In the evening most of the students and instructors went to Skull Hallow Campground for a potluck dinner, a birthday cake, and Hula Hoop Dancing.
Sunday was a day of top-roping at the Student Wall. I enjoyed the hike along the Crooked River to this climbing crag. The smell of the sage brush along the way was an added bonus. I was supposed to be evaluated for my final Leadership Development field session. However, the climb leader who was going to did not show up. Since there were not any other available Climb Leaders, I did not get evaluated. While this was a disappointment, I thought it would serve as an insentive to return to second ICS Smith Rock field Session in May.
This week I re certified my first aid training. Monday evening I attended the first of two four hour Mountain First Aid classes. That evening we reviewed the fine points of patient examination and spinal precautions. Thursday evening we had a variety of role playing situations plus a written test. While it is not the most exciting material, it was good to revisit this important skill that I hope I'll never have to use.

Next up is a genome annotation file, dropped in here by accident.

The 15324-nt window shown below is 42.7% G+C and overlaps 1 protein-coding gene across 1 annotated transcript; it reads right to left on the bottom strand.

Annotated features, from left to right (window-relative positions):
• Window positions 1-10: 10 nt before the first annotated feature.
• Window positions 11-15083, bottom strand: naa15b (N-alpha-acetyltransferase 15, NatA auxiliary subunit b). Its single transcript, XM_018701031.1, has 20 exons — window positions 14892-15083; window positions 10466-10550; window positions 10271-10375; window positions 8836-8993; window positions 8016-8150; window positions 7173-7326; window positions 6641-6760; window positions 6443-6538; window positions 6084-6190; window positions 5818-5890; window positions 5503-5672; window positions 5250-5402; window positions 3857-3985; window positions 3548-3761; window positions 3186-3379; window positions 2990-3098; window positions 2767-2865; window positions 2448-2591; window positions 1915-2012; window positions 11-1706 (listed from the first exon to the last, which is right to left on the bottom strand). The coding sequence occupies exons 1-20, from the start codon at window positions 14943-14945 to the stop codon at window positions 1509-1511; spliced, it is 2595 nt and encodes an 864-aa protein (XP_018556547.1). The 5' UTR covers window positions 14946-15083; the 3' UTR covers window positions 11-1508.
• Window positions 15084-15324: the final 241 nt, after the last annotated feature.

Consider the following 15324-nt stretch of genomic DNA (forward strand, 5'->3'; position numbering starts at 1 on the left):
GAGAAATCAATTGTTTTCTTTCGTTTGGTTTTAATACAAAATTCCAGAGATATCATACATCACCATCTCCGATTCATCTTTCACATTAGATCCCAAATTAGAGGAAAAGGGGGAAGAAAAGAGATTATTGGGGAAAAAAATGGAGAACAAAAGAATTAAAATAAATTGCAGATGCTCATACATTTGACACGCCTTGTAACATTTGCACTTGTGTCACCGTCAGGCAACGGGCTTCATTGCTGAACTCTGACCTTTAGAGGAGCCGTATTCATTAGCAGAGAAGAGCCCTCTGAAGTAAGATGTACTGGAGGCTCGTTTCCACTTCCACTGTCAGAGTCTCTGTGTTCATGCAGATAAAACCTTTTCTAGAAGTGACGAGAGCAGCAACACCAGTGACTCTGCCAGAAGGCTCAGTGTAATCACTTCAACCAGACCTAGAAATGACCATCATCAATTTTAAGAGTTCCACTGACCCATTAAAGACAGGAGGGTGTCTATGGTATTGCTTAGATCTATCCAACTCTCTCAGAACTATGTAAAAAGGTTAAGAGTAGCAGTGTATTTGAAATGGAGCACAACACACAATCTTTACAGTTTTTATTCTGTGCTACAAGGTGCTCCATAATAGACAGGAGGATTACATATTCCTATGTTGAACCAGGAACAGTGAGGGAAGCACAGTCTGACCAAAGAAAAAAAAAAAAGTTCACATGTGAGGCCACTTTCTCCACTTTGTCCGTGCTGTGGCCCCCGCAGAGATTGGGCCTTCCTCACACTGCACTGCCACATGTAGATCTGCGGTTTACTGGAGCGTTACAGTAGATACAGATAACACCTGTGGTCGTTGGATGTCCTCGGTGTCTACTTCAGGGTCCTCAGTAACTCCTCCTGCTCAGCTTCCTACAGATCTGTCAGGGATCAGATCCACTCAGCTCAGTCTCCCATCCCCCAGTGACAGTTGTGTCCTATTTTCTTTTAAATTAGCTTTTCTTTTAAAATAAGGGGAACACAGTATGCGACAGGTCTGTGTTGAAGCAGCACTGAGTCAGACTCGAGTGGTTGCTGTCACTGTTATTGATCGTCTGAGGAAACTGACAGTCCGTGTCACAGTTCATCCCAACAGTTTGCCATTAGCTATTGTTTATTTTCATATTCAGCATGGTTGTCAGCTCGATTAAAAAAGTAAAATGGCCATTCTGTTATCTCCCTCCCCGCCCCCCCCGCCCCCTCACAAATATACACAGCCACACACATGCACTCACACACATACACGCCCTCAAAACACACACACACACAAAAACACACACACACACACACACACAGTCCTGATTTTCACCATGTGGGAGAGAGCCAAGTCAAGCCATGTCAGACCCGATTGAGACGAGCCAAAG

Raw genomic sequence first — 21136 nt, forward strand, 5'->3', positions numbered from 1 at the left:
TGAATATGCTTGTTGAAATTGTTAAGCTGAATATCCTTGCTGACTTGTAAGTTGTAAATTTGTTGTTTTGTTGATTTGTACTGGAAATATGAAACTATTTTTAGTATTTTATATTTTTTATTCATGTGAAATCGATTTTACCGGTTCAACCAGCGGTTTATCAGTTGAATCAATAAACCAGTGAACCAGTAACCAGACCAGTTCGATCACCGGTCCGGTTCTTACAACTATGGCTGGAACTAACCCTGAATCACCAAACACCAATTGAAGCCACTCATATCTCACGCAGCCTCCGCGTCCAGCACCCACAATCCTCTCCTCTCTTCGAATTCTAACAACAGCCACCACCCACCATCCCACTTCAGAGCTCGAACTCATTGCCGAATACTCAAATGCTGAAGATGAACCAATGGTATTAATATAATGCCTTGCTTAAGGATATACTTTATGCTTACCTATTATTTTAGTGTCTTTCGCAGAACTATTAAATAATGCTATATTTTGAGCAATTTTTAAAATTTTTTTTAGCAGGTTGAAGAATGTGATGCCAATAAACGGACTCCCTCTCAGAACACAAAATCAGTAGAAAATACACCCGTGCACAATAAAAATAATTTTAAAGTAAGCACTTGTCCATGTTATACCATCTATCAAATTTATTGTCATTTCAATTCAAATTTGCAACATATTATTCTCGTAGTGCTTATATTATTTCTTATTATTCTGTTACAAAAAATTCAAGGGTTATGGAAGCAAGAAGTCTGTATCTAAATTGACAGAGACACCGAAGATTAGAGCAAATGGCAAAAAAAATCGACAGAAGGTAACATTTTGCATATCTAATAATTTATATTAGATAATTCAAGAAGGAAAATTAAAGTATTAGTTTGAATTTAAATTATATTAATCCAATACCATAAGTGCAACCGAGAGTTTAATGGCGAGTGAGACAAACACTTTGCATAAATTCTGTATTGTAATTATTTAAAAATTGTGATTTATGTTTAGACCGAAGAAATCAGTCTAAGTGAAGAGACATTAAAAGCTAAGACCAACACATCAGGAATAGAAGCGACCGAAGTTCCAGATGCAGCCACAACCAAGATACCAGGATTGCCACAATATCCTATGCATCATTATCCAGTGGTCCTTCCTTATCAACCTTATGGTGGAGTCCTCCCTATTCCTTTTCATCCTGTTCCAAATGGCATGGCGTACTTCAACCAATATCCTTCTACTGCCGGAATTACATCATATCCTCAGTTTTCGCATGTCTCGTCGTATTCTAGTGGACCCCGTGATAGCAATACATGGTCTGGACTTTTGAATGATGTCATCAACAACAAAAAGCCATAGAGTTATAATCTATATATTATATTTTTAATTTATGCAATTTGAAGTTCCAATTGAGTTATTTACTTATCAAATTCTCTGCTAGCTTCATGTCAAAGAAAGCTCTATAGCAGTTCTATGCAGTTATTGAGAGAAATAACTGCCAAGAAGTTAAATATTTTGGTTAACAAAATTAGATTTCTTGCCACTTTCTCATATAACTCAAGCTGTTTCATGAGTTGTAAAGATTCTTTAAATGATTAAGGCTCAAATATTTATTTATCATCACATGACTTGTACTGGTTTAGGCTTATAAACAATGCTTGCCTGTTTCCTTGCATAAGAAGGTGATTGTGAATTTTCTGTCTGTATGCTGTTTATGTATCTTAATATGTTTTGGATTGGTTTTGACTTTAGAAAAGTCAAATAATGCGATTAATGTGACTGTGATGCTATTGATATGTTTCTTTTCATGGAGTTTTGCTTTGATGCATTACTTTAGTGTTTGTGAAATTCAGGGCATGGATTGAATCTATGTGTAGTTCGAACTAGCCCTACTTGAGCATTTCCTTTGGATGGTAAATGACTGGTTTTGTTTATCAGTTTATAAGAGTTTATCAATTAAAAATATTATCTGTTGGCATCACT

My progress in Climb Leader Development continued this weekend by participating in an Accident Management weekend. This is part of the Mazamas Intermediate Climbing School. Yours truly was the first speaker - I gave a presentation on the MazamasCritical Incident Debriefing Team. Following me climb leader Monty Smith talked about his involvement in a rescue in the Swiss Alps. Then Portland Mountain Rescue took the stage and outlined the elements of a successful mountain rescue.
Sunday the students assembled near Timberline Lodge for two rescue scenarios. Here I found myself as the survivor of an avalanche and transported about in a rope litter. I also watched as the students set up a rescue pulley and pulled up a patient in a rope litter.
It was a fine day to be up on the mountain. I had been expecting rain, but the sun was out and I had to apply suntan lotion.
On the home front my daffodils are blooming. Unfortunately the bulbs that my neighbor gave me last year do not feature any flowers. Let's hope they are late bloomers.
This weekend I attended the Adult Work Party at Camp Parsons. As usual, it was a great opportunity to catch up with some of my camp friends and to help the camp get ready for the upcoming summer. As an added bonus, I got to see two short videos taken of Parsons in the 1930s. It was also neat to see the cedar posts being carved for a gazebo that will be built on a piece of property that was purchased a couple of years ago.
In October 2006 I took the plunge and applied for the Mazamas Climb Leadership Development Program. In December I learned that I had been accepted. The inspiration for this blog is to share with you my progress along this path.
The content of this blog will not be limited to that endeavor, since there are other aspects of my life.